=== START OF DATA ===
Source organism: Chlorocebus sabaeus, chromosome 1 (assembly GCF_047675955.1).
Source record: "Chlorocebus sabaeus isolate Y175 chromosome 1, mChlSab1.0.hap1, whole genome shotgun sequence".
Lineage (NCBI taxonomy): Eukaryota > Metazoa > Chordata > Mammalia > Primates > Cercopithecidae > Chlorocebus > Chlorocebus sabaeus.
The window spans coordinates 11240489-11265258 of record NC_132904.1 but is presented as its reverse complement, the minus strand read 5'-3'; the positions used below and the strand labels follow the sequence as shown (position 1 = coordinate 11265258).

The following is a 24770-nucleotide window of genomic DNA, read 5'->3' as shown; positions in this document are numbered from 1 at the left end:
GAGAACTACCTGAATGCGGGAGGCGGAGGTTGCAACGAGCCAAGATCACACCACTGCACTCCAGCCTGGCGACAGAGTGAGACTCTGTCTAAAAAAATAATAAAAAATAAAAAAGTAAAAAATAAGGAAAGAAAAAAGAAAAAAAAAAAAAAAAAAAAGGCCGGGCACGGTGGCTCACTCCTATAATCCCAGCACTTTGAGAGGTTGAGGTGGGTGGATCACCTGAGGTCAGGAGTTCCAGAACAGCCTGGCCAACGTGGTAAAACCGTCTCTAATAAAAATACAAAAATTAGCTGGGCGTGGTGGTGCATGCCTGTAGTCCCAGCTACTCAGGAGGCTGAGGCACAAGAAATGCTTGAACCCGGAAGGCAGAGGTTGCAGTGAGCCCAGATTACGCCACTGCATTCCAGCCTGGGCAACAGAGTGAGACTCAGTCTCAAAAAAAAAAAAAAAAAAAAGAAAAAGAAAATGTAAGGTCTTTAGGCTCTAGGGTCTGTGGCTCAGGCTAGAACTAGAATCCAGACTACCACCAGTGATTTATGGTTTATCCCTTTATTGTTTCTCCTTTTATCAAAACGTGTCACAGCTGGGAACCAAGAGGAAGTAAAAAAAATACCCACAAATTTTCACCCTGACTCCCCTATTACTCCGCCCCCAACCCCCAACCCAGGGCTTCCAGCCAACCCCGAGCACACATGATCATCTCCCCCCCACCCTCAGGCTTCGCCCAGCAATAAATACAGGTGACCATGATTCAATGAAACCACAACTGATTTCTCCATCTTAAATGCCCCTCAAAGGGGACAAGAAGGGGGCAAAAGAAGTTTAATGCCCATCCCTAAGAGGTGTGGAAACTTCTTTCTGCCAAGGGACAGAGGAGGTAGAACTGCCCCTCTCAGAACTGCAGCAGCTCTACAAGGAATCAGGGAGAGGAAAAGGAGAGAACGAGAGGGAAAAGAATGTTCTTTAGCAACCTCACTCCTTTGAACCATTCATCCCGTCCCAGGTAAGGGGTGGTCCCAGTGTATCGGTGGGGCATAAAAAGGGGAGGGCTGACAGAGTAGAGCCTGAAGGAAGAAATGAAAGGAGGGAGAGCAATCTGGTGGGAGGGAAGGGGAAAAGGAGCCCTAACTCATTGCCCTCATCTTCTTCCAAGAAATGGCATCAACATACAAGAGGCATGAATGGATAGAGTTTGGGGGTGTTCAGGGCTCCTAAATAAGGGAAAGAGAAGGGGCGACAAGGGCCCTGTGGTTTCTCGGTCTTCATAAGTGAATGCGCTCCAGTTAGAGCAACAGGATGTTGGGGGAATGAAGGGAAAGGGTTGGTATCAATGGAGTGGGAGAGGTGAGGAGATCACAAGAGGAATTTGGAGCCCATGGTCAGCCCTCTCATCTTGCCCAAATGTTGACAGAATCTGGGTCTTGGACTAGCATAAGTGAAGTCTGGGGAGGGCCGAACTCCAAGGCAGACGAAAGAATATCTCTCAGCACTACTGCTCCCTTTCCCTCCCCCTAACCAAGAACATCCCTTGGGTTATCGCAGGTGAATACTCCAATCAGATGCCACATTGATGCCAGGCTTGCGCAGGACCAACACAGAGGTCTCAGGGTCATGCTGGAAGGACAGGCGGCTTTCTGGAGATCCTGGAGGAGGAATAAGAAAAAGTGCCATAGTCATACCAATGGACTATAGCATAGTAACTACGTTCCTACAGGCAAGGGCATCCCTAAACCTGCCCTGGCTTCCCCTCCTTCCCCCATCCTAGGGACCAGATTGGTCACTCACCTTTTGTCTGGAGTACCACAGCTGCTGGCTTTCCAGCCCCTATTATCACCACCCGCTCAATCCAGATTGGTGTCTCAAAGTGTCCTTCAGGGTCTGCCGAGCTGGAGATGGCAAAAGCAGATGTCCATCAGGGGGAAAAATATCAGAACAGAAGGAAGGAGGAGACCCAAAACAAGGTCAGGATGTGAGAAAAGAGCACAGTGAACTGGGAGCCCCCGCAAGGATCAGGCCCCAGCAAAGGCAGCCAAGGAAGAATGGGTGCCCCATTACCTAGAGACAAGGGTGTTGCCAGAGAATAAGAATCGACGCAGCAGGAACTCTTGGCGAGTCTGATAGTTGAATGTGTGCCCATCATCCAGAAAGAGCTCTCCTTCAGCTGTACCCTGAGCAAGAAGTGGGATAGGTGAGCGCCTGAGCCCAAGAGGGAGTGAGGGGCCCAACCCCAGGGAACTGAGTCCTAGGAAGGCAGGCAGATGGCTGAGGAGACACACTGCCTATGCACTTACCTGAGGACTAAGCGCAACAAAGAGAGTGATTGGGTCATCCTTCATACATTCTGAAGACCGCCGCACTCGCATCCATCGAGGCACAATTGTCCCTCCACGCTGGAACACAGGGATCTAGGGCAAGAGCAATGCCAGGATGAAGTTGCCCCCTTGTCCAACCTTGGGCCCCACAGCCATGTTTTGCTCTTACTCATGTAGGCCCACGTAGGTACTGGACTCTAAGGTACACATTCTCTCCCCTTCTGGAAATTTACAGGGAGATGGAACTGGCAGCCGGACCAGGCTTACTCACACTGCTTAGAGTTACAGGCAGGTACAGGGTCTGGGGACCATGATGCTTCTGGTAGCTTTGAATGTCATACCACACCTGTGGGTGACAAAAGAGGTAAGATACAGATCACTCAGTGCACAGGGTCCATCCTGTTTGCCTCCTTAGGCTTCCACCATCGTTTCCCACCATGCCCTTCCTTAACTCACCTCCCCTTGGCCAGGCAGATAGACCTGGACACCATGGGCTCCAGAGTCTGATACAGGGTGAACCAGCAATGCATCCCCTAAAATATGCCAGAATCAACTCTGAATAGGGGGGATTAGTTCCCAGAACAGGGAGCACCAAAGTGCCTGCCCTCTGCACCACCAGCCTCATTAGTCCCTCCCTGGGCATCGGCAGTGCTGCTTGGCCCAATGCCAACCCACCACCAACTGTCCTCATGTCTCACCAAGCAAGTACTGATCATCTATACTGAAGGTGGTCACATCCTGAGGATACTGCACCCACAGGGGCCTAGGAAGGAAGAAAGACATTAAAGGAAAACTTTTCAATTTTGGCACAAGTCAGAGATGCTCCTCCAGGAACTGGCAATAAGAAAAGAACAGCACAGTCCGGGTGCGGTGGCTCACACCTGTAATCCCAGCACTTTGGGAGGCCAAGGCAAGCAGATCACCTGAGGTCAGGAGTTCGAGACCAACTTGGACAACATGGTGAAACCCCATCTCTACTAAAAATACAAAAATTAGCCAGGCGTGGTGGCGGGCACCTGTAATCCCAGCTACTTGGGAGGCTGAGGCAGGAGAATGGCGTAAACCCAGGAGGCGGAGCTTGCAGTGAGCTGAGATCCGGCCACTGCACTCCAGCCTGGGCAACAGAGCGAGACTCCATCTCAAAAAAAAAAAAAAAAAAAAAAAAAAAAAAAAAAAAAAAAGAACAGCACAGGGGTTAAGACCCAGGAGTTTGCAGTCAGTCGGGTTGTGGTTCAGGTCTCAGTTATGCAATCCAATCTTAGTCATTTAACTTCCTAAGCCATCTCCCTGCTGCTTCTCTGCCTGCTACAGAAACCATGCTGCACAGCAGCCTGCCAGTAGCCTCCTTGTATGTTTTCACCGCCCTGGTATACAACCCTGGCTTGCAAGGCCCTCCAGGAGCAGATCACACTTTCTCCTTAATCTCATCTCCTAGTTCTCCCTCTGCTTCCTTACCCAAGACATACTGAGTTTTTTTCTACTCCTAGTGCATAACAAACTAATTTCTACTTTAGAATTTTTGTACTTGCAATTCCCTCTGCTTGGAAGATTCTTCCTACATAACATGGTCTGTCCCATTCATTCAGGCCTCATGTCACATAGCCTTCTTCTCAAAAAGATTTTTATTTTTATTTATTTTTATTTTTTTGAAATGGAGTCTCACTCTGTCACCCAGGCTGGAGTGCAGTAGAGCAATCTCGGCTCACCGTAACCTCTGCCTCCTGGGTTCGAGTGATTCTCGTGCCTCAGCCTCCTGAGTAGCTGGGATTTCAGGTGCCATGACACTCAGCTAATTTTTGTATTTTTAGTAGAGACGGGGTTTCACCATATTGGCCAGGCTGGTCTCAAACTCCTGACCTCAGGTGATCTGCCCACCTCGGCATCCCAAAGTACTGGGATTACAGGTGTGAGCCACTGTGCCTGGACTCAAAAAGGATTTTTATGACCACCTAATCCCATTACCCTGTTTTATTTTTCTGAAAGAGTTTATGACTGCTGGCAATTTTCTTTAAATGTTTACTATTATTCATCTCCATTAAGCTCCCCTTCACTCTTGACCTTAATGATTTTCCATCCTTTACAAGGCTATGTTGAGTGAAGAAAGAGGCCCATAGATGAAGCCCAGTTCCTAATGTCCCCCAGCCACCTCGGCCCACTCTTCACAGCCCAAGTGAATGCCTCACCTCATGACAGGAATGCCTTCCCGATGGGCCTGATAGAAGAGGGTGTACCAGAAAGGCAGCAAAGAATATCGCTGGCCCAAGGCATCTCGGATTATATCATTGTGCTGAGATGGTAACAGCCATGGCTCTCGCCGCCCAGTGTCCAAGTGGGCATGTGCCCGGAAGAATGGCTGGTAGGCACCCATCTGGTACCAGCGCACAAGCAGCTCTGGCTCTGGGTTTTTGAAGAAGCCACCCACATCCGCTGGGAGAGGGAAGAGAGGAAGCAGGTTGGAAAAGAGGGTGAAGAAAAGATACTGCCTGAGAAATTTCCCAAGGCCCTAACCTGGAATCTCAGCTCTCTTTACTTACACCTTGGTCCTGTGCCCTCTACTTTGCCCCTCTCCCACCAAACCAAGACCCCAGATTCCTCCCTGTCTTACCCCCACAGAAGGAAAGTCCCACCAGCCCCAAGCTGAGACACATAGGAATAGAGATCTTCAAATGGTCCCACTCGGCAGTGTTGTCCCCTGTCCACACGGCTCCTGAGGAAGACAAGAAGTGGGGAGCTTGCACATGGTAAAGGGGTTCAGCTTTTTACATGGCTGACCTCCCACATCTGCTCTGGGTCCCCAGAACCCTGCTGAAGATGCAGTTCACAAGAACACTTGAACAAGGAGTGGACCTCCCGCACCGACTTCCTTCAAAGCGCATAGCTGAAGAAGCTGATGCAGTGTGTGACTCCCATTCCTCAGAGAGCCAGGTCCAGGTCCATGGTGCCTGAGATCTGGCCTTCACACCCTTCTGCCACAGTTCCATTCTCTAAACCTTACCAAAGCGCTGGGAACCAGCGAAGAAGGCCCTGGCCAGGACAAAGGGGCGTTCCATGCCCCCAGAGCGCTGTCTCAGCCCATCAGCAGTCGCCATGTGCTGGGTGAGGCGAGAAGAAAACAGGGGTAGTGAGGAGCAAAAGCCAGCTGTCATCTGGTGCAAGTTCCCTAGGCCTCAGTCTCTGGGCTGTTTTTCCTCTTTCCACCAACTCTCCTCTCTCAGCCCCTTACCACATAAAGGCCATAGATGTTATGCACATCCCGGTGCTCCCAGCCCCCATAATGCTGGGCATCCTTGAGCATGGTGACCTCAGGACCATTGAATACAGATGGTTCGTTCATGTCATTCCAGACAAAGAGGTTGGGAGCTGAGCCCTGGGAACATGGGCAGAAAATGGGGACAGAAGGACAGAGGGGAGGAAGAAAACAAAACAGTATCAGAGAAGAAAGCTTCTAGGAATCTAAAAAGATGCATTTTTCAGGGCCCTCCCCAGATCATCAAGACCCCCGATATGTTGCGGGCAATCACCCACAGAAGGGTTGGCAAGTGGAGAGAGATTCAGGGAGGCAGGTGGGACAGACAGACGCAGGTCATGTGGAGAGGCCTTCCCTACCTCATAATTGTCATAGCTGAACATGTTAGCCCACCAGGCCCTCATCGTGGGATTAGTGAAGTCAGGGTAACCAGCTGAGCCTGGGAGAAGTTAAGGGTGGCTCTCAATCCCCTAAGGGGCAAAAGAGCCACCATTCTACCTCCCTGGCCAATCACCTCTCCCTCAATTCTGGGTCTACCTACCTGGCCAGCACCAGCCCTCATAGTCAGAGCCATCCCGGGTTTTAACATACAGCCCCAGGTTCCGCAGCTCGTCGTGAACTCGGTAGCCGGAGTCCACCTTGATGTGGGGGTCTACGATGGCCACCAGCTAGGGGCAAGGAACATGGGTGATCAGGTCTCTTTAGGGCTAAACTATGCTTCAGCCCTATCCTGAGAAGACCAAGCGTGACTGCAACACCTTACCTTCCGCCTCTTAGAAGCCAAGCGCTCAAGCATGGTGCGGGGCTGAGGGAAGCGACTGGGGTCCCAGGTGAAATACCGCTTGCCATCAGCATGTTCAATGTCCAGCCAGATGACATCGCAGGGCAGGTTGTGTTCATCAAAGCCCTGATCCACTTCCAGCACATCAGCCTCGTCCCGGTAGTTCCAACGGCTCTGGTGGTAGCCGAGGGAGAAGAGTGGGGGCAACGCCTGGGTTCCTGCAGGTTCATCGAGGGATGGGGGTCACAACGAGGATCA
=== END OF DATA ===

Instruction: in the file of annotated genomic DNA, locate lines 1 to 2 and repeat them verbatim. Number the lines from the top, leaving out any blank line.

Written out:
Source organism: Chlorocebus sabaeus, chromosome 1 (assembly GCF_047675955.1).
Source record: "Chlorocebus sabaeus isolate Y175 chromosome 1, mChlSab1.0.hap1, whole genome shotgun sequence".